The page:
My Zola Workflow




To build this website, I use the Zola static site engine. So far, it has worked great. In this blog post, I will discuss my workflow improvements for using Zola, developing my blog posts, and publishing this website. As a quick intro, however, I will give a brief summary of the main features of Zola and why I chose to use it.

What is Zola?

Zola advertises itself as a static site engine. It "compiles" Markdown content files, HTML templates (based on the Tera template engine), and Sass styling into static HTML and CSS pages. This way, a Zola website does not require any server-side code to "render" the website pages.

In addition, Zola has several convenience features that one would want for a blog or website, such as built-in syntax highlighting, simplified pagination, and auto-generation of atom/rss feeds.

So, Zola is an all-in-one tool for generating static websites. As a blog author, I can mainly focus on writing my blog post content (in Markdown). I don't have to worry too much about HTML syntax, CSS styling, linking, pagination, or my Atom feed (after the initial setup and creation of my site theme). When I'm done writing a blog post, I "generate" the static site with Zola. All of the repetitive and error-prone work is handled for me and the actual static website pages are produced.

Why use Zola?

There are many competing static site generators out there. Zola is but one of many. Currently, Hugo and Jekyll are probably the two most popular static site generators. However, for this website, I chose to use Zola for a few reasons:

My Zola Workflow

Rather than repeat stuff you can find in the Zola documentation, in this blog post I will cover three of my personal "workflow hacks" for working with Zola. Hopefully at least a couple of these patterns are useful to you.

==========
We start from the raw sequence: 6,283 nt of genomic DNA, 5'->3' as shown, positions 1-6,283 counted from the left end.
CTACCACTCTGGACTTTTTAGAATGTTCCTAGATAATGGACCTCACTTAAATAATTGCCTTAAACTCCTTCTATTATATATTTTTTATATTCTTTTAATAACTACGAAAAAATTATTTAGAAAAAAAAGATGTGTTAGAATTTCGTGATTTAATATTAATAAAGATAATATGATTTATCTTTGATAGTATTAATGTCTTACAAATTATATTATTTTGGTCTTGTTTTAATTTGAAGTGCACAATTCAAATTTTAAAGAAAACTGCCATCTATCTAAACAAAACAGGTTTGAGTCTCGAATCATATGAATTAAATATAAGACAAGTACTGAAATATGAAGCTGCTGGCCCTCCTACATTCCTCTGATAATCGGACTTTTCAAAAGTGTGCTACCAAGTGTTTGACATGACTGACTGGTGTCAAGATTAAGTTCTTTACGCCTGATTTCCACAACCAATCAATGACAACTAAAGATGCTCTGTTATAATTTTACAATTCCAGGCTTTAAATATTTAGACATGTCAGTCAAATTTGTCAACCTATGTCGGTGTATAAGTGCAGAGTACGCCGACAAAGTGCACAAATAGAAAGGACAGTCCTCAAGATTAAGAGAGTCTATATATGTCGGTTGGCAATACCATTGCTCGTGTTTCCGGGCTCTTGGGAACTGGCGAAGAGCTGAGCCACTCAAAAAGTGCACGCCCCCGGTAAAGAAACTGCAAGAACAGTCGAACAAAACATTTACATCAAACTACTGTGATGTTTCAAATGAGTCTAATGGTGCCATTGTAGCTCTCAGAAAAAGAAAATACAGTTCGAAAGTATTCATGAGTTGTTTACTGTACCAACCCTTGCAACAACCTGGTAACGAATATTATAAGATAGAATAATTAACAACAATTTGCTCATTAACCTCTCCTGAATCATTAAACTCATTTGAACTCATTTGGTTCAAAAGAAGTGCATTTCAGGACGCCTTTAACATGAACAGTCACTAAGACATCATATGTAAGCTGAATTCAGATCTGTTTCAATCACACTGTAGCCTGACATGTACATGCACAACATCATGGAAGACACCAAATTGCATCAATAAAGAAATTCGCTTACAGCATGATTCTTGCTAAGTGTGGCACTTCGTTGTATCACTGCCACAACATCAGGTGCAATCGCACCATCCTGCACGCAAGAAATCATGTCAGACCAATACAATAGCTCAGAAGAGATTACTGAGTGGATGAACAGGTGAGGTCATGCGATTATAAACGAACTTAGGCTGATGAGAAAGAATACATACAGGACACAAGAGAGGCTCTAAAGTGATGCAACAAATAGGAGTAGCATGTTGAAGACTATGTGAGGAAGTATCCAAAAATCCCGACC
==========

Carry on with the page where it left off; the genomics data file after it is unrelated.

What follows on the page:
Git pre-push Hook

Because this blog is hosted on Github pages, git push is equivalent to publishing the site. Early on, I made the mistake of writing an entire blog post, but forgetting to "generate" the static site. So, I made a commit, pushed, and nothing happened.

To prevent myself from making this mistake again, I added a "pre-push" hook to my git repo. Now, git will refuse to push if the generated static site is out of date.

Here is my simple "pre-push" git hook:

#!/usr/bin/env bash

project_root="$( git rev-parse --show-toplevel )"
pushd "${project_root}" &> /dev/null || exit 1
make &> /dev/null
num_diff_files="$( git diff --name-only | wc -l )"
num_untracked_files="$( git ls-files --others --exclude-standard | wc -l )"
if [ "${num_diff_files}" != "0" ] || [ "${num_untracked_files}" != "0" ] ; then
  echo "diff detected after running \`make\`, not pushing"
  exit 1
popd &> /dev/null || exit 1

In summary, this git hook builds the site (with Zola) and then checks if any git diff is detected. If there is a git diff (or new, un-tracked file), the hook will prevent the git push from running.

As you might notice, this script depends on make. To build the website, I have a Makefile target (which will be discussed soon).

Docker Image

Next, rather than install the zola binary on my base system, I decided to create a docker image that contains Zola. So, I now have a portable means to generate the site. In the future, I could potentially add some sort of continuous deployment automation to regenerate the site on every git push using this docker image. Additionally, the docker image locks Zola at a specific version (which I can be conscientious about upgrading).

Here is my Zola docker image:


Lastly, I use a Makefile to build the site. Because I use a docker image to run Zola, some of the commands are quite complicated. Particularly, it was somewhat difficult to set up UID/GID mapping and port binding. Using a Makefile documents the commands in code and saves me from having to remember them. Here is my Makefile:

.PHONY: all
	PROJECT_ROOT="$$(git rev-parse --show-toplevel)" && \
	docker run \
	  --rm \
	  -it \
	  -u $$(id -u $${USER}):$$(id -g $${USER}) \
	  -v "$${PROJECT_ROOT}:/site" \
	  zola:v0.11.0 \
	  bash -c 'cd /site && zola build -o docs'

.PHONY: serve
	PROJECT_ROOT="$$(git rev-parse --show-toplevel)" && \
	docker run \
	  --rm \
	  -it \
	  -u $$(id -u $${USER}):$$(id -g $${USER}) \
	  -v "$${PROJECT_ROOT}:/site" \
	  -p \
	  zola:v0.11.0 \
	  bash -c 'cd /site && zola serve -i'

.PHONY: clean
	rm -rf docs/

There are three main targets: all, serve, and clean.


So, there you have it. These are my custom workflow improvements for using the Zola static site engine. So far, Zola has been a fantastic utility for generating my blog site. Of course, it does not have all the features of other popular static site generators, but it's perfect for my use case. It's simple, easy to use, fast, and capable. I definitely recommend checking it out.